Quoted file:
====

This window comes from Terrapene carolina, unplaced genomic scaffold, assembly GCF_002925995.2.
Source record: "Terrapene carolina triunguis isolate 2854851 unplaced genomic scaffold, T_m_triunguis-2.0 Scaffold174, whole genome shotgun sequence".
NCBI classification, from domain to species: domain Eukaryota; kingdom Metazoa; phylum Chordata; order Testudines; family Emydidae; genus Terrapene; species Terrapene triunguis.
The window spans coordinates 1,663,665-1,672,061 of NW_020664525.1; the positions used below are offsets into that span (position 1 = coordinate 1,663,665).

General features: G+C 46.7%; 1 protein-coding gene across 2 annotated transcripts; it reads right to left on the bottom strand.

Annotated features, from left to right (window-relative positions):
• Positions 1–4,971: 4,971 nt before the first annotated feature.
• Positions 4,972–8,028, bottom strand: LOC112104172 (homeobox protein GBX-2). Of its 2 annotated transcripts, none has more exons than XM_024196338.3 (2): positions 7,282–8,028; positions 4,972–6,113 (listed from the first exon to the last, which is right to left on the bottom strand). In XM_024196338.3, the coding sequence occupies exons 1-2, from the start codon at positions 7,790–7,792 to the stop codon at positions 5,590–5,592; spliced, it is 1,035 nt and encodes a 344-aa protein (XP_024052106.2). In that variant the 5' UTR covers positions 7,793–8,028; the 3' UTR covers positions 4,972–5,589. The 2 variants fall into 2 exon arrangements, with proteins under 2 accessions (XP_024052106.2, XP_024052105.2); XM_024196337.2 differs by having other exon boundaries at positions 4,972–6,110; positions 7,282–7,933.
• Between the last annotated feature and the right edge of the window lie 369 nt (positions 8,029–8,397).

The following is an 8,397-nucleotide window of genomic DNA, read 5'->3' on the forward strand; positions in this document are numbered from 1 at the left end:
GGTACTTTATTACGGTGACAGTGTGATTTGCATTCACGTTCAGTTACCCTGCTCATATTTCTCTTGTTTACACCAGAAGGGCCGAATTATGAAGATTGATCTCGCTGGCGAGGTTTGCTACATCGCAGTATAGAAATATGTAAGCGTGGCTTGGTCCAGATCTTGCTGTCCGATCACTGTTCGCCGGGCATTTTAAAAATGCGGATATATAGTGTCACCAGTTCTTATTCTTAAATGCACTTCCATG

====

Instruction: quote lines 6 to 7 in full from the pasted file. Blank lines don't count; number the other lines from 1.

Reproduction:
Annotated features, from left to right (window-relative positions):
• Positions 1–4,971: 4,971 nt before the first annotated feature.